I'm not sure when this running thing happened again. I used to run a lot. Back in 1997 when I suddenly stopped smoking (my miracle story), I was afraid of gaining weight, and so I went to the Quitman High School track on Christmas Eve, ran around twice, thought I would die, and kept going back. That April I ran my first race--a 10K, the Tyler Azalea Run. I loved it. I had lost weight, my life was changing. I was committed. I'd run at 5 a.m. without batting an eye.
I'm not sure what happened. My guess is that I moved away from an easy running area. If you have to drive miles and miles just to run one mile, it's harder to be motivated. I took up dancing, too, and then began moving for various teaching jobs. In my heart I always loved running. And honestly, not once, not ever, have I not felt a pang of longing when someone else was running.
I ran the occasional 5K after I stopped running regularly in 2006. But I didn't plan my life around races and running shoes anymore. But I never forgot. And I never ran regularly either. I would simply see Thanksgiving on the calendar and want to go to Fort Worth and do the Turkey Trot (one of the best races ever). So I'd run a bit, long enough to knock out the race. But once you're undisciplined, you feel like a big clunky lump rolling down the road. And it doesn't help when you are actually clunky.
The past few months my life changed a lot, my heart changed a lot, and my body started following. And I wasn't okay with that. I was in a wedding and had to wear a pretty dress that made me want to hide my fat shoulders. Thankfully the dress was flattering and it was a pleasant experience, but I didn't feel pleasant when I looked in the mirror not wearing that dress. The wedding was Nov. 4. On Nov. 10, I waled into Bene-fit Health and Fitness and announced, "I want to sign up for your $10 a month membership." Yes, $10. I mean, really, what excuse was there left? There was a small enrollment fee, but it was $10 a month, no contract, no upselling. Even with the enrollment fee, had I stayed two months, I'd have paid less than most people do monthly.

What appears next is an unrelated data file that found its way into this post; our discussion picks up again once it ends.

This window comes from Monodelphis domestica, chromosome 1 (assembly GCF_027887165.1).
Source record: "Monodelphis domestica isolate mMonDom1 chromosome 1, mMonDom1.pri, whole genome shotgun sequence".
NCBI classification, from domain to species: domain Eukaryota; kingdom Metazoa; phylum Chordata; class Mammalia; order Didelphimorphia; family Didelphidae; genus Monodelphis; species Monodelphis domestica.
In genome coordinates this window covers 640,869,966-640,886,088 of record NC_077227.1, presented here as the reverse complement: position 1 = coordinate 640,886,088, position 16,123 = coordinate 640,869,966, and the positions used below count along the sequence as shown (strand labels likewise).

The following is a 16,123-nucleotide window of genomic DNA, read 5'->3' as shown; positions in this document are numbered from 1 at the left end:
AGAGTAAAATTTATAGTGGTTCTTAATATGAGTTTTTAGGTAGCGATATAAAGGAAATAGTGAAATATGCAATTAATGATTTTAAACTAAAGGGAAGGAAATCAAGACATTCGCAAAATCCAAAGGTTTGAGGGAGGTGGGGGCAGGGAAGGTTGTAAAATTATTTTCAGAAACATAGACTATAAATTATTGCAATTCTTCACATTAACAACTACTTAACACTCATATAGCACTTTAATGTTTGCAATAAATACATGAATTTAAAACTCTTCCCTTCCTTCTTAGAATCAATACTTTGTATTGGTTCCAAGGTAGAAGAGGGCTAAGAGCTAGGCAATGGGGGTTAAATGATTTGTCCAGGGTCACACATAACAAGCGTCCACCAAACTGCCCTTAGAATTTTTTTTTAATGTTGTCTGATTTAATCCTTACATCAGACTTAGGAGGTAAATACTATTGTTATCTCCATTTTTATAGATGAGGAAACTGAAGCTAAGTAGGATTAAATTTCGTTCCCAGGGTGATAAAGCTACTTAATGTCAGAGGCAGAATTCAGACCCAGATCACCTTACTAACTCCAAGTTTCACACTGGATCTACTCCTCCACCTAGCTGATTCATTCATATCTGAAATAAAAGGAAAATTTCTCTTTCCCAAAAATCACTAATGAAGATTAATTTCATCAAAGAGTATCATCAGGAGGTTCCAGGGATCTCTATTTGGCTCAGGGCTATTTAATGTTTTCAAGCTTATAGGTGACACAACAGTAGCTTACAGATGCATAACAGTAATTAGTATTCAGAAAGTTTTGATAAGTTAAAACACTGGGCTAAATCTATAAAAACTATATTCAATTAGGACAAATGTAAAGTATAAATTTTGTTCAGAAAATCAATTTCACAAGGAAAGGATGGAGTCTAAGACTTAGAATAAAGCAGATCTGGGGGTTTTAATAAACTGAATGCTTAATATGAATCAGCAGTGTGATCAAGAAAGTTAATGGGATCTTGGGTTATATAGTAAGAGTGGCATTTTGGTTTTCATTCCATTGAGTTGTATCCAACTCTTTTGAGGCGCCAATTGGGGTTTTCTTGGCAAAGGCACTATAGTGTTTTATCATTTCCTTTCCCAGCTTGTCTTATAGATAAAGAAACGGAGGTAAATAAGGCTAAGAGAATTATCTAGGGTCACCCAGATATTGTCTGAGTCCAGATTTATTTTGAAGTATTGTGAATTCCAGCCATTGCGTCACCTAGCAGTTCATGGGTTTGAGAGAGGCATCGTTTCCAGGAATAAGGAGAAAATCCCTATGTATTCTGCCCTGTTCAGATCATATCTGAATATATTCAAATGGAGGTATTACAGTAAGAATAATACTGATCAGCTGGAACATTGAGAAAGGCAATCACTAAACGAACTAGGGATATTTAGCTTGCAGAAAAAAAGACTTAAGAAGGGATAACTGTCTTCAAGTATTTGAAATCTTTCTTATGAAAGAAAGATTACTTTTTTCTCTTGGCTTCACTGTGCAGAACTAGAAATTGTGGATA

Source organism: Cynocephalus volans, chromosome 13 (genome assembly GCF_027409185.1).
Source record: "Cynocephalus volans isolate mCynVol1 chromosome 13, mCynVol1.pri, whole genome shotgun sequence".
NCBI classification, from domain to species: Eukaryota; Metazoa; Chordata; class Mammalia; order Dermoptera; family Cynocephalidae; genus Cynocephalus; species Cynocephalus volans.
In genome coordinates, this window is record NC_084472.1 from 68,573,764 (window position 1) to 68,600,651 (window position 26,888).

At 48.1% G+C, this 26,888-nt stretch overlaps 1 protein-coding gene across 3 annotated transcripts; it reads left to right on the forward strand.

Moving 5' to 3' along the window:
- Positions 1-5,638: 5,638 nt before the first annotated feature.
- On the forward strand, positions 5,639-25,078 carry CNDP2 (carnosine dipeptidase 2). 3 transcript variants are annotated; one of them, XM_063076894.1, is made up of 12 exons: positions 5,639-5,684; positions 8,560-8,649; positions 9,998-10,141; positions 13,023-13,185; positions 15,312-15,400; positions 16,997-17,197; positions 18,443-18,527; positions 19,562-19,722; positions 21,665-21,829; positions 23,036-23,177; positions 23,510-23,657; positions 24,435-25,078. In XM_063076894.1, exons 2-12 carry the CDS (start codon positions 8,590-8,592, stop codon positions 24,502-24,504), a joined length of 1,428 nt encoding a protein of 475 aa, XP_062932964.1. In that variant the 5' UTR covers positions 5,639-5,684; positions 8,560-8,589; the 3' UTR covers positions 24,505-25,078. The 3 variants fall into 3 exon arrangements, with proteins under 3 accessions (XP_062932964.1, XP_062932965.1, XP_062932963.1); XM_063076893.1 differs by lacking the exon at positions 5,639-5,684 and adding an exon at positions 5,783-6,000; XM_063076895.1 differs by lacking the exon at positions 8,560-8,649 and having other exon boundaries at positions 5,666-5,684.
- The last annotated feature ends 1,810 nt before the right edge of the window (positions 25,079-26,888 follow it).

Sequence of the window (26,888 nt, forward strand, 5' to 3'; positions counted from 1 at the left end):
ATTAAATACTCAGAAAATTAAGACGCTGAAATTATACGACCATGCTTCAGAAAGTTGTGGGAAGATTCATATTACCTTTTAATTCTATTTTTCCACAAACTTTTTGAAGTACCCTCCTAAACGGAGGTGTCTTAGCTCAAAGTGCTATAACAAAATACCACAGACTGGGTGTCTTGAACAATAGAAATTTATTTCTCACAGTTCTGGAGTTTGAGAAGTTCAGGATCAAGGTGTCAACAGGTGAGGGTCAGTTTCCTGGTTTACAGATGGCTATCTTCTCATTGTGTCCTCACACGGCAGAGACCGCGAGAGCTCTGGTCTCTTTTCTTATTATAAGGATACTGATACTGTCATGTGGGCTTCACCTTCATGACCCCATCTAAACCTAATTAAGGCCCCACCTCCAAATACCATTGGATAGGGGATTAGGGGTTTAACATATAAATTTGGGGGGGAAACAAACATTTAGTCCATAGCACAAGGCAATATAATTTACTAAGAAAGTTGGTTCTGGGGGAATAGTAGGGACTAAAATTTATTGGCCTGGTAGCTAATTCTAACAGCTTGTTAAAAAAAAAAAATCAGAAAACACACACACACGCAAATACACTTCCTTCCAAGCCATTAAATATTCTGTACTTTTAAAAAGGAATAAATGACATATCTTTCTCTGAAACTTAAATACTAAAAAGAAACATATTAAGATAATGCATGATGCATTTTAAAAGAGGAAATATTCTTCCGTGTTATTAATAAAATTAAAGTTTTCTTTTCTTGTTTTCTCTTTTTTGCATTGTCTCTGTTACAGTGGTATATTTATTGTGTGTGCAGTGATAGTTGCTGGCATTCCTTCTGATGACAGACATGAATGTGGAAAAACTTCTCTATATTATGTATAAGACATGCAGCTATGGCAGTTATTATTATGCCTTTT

So I went every day. On my first day I decided to run the Fort Worth Turkey Trot--in 12 days. So I didn't miss a day. The gym was never full so I just played with it all. I found out I loved weight training. The treadmill killed me--plus it was hot. I went to Texas, ran/walked the 5K and wondered why breathing was my nemesis.
My turning point came two days before a second 5K, the Candy Cane Run, on December 13. I was running in my hilly neighborhood. I had just passed a friend walking his dog, huffed a hello, and was on the bring of a hill when I had to stop and walk. I was 6/10 of a mile in. I managed one more 10th before I got home--and coughed all day long. And then I knew: Exercise-induced asthma. I had had it before but it usually went away this far in. Turns out the lack of humidity (I hate humidity, love cold and snow, oh boy) was contributing. Suddenly all I wanted in the whole world was asthma medicine before Saturday.
And I got it. I got a sample from some people (and eventually went to the doctor and got a prescription). That Saturday I showed up in 40-something degree temps at the lake for the run. I'd like to say it was exciting but it was all pressure. Could I even begin to pull this off when two days ago, 6/10ths of a mile wiped me out for the day? Would the medicine help that much?
The race was hilly, but pretty. It was hard. My breathing was labored, but working. There was a substantial elevation on a hill before you could see the finish line. I was crawling along slowly, maybe too slowly, but wanting so much to run it all, even if it was at a speed fast people could walk it. At the top of that hill, I saw the finish line, and I cried. I knew I was going to make it. I had to talk to myself (and since I could breathe that was possible) and tell myself not to cry or do anything until I crossed that finish line. I pushed forward and my feet hit that mat and at that moment I knew I was a runner again.
Previously I had never run a race that gave finisher medals. Usually only half marathons and marathons do that, and my longest was a 15K. But this one did. And that medal is my badge of honor.
I have been running since, and my time is improving (ever-so-slowly). I am just about to cut the asthma medicine in half, on my next run actually. I'm up to two miles a day.
And I registered for my first half marathon in May.
This is the story of a runner girl reprise.
D.S. al Fine